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Since I first read the Lord of the Rings, I have been fascinated with the description and drawings of the doors to the Mines of Moria. I would have loved nothing more than to have those or something like it in my house. I just had no idea how to accomplish that sort of thing. Fiberoptics? Rope light? Projected image? UV Paint and a blacklight?
And here is a video of the doors performing as described in the books: glowing in moonlight (well, when the overhead lights go out), and opening when the word "friend" in elvish is spoken:
Sorry the volume is so low. It was fine on the original befor eI uploaded it to YouTube. Also, one of the trio of LED's started flickering just before I took the video. I'll have to remove the doors to fix it, but I can't make myself take them off right now. It is less visible in person...
For those that are interested, I will detail how I made the doors below, again giving thanks to the above mentioned poster.
The first step was a proof of concept. I went to Lowes and got the smallest piece of plexiglass I could find. Then I printed out a picture of the door and taped it to my small piece of plexiglass. Using my Dremel tool with an engraver bit, and a few LED's I had laying around, I was able in about 45 minutes to knock out this proof-of concept:
I freely admit it isn't pretty, but it was enough to convince me I COULD do it, with some practice.
SO, I enlarged an image of the door to the right size (roughly 57"x44"), mirrored it and split it down the middle into two images. The lady at Kinko's looked at me a little weirdly, but gladly took my money to print it on their wide printer in two pieces. Another stop at Lowes and I had 2 very large and thin sheets of plexi I could cut down to the right size. That was challenging, since I drive a Mini-Cooper.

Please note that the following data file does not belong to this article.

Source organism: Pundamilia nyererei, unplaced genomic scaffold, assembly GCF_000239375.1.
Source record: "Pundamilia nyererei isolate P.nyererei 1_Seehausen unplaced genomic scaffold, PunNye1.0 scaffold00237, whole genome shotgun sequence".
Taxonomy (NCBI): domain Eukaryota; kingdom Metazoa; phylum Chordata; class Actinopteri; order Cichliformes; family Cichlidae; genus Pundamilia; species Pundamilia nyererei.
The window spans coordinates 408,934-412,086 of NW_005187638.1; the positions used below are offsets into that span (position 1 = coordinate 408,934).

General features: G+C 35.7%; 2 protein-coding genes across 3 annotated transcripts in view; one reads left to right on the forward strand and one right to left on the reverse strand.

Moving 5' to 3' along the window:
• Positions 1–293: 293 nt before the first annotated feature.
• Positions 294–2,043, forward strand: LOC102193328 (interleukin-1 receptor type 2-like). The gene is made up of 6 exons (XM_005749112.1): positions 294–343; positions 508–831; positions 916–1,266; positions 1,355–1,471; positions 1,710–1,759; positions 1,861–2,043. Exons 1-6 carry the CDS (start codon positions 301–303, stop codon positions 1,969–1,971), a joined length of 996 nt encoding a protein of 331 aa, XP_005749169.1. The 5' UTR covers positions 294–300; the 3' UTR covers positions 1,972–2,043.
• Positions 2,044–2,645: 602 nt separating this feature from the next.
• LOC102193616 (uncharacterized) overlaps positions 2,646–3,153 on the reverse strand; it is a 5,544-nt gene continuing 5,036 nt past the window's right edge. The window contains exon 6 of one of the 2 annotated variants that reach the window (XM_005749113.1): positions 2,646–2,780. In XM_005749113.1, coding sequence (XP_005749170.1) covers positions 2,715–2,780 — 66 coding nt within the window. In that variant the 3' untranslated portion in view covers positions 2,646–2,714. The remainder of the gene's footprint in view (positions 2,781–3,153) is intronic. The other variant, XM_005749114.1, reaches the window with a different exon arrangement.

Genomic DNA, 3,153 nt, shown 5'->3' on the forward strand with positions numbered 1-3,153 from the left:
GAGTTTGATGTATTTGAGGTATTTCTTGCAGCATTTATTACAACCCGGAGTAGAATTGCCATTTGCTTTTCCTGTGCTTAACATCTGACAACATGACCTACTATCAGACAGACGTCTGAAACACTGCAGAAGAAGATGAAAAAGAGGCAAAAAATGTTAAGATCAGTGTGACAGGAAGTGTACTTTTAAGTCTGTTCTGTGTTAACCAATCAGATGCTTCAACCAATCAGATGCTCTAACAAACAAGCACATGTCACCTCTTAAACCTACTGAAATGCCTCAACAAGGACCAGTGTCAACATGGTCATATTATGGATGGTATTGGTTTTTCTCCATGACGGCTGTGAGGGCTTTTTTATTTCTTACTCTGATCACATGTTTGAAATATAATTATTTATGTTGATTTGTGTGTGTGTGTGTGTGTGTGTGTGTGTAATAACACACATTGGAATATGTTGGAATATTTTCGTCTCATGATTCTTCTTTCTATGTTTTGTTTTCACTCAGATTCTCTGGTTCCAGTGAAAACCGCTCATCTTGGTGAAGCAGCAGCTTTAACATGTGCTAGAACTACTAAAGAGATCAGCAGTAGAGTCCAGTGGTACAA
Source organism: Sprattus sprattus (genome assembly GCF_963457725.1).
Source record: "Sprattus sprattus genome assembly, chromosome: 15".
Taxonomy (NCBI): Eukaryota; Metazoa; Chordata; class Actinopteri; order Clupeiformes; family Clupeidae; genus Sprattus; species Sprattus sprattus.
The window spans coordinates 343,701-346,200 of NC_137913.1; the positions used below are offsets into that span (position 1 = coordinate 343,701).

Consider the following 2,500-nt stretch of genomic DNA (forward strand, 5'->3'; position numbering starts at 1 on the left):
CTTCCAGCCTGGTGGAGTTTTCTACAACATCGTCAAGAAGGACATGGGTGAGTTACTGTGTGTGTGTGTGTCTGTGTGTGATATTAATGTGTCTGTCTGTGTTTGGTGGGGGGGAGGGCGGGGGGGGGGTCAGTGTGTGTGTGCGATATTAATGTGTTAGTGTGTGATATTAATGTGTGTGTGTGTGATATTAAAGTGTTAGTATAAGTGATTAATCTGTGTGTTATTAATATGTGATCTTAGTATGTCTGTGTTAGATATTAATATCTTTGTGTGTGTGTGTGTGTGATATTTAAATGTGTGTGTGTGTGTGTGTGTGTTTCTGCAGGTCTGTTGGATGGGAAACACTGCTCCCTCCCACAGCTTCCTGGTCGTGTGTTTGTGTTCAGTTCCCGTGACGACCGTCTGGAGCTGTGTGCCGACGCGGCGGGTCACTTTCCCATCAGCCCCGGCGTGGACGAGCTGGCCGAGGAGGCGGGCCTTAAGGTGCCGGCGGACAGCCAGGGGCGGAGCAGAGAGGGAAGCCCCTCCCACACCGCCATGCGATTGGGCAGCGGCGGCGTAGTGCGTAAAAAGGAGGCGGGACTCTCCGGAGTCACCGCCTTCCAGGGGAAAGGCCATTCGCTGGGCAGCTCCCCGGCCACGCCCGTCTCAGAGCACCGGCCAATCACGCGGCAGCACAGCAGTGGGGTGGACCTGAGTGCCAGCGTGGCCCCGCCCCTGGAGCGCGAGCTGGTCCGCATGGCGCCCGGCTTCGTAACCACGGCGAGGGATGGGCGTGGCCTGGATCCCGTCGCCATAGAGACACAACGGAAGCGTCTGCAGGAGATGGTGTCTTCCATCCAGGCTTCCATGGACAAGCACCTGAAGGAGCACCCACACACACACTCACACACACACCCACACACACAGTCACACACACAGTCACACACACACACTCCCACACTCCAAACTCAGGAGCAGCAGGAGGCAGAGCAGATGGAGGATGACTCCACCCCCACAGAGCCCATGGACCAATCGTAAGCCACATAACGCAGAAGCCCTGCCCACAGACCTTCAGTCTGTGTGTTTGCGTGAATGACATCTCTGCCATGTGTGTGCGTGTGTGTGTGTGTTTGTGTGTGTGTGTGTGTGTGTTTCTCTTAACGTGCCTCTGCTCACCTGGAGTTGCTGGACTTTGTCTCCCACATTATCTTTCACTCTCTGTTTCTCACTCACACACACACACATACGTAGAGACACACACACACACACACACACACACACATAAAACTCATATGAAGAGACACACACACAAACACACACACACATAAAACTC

After taping the first printout to the back of the plexi, I spent SEVERAL hours over several days etching the first panel. While I was doing that, I was waiting on the LED's I ordered to come in. The were 5mm, 50,000mcd white LED's, and are VERY bright. The problem is, they were way too big for the thin plexi I got. The light simply wouldn't enter the plexi the way it is supposed to. I tried some smaller LED's and still couldn't get it right. I was quite upset, as you can imagine.
Knowing what I know now, I probably could have made it work, but at the titme I decided to order some thicker plexi. So I ended up with two perfectly sized pieces of 1/4 inch plexi to start over on. I am glad I did it this way, as the first panel, though seemingly wasted, gave me the practice I needed to handle the Dremel tool correctly.
After completing the two panels and creating the first of the 4 light strips (I can detail making those if anyone asks, I did it similarly to the method described in the post above), I plugged it in for a test:
I was amazed at how well it turned out and was ready to tackle the actual doors. I was most worried about this part. I decided to use cedar, as it doesn't warp that badly over time and isn't THAT expensive (though more than I wanted to pay, I will admit).